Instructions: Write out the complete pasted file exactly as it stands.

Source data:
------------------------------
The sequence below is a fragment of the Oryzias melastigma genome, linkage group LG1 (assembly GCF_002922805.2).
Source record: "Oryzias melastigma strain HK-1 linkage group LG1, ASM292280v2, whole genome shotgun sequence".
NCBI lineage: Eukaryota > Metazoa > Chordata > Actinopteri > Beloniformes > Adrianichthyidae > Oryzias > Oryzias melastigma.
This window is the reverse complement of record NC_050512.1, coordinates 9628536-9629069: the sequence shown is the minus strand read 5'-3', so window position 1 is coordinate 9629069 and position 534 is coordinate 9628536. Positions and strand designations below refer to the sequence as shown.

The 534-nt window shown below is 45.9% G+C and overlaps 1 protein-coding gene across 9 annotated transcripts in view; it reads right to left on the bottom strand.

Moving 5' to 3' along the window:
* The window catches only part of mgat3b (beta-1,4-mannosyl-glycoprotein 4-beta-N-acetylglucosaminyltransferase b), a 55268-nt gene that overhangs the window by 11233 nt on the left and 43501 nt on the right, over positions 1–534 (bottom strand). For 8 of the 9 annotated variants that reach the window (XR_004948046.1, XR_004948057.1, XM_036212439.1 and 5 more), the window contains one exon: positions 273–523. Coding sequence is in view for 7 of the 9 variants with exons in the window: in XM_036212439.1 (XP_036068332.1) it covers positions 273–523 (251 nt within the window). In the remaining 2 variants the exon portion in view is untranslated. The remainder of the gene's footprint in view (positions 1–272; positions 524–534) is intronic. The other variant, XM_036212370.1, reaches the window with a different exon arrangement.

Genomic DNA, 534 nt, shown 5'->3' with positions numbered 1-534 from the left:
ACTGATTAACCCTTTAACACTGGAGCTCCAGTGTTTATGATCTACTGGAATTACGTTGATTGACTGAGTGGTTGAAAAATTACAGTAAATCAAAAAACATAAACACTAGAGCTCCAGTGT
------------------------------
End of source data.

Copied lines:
The sequence below is a fragment of the Oryzias melastigma genome, linkage group LG1 (assembly GCF_002922805.2).
Source record: "Oryzias melastigma strain HK-1 linkage group LG1, ASM292280v2, whole genome shotgun sequence".
NCBI lineage: Eukaryota > Metazoa > Chordata > Actinopteri > Beloniformes > Adrianichthyidae > Oryzias > Oryzias melastigma.
This window is the reverse complement of record NC_050512.1, coordinates 9628536-9629069: the sequence shown is the minus strand read 5'-3', so window position 1 is coordinate 9629069 and position 534 is coordinate 9628536. Positions and strand designations below refer to the sequence as shown.

The 534-nt window shown below is 45.9% G+C and overlaps 1 protein-coding gene across 9 annotated transcripts in view; it reads right to left on the bottom strand.

Moving 5' to 3' along the window:
* The window catches only part of mgat3b (beta-1,4-mannosyl-glycoprotein 4-beta-N-acetylglucosaminyltransferase b), a 55268-nt gene that overhangs the window by 11233 nt on the left and 43501 nt on the right, over positions 1–534 (bottom strand). For 8 of the 9 annotated variants that reach the window (XR_004948046.1, XR_004948057.1, XM_036212439.1 and 5 more), the window contains one exon: positions 273–523. Coding sequence is in view for 7 of the 9 variants with exons in the window: in XM_036212439.1 (XP_036068332.1) it covers positions 273–523 (251 nt within the window). In the remaining 2 variants the exon portion in view is untranslated. The remainder of the gene's footprint in view (positions 1–272; positions 524–534) is intronic. The other variant, XM_036212370.1, reaches the window with a different exon arrangement.

Genomic DNA, 534 nt, shown 5'->3' with positions numbered 1-534 from the left:
ACTGATTAACCCTTTAACACTGGAGCTCCAGTGTTTATGATCTACTGGAATTACGTTGATTGACTGAGTGGTTGAAAAATTACAGTAAATCAAAAAACATAAACACTAGAGCTCCAGTGT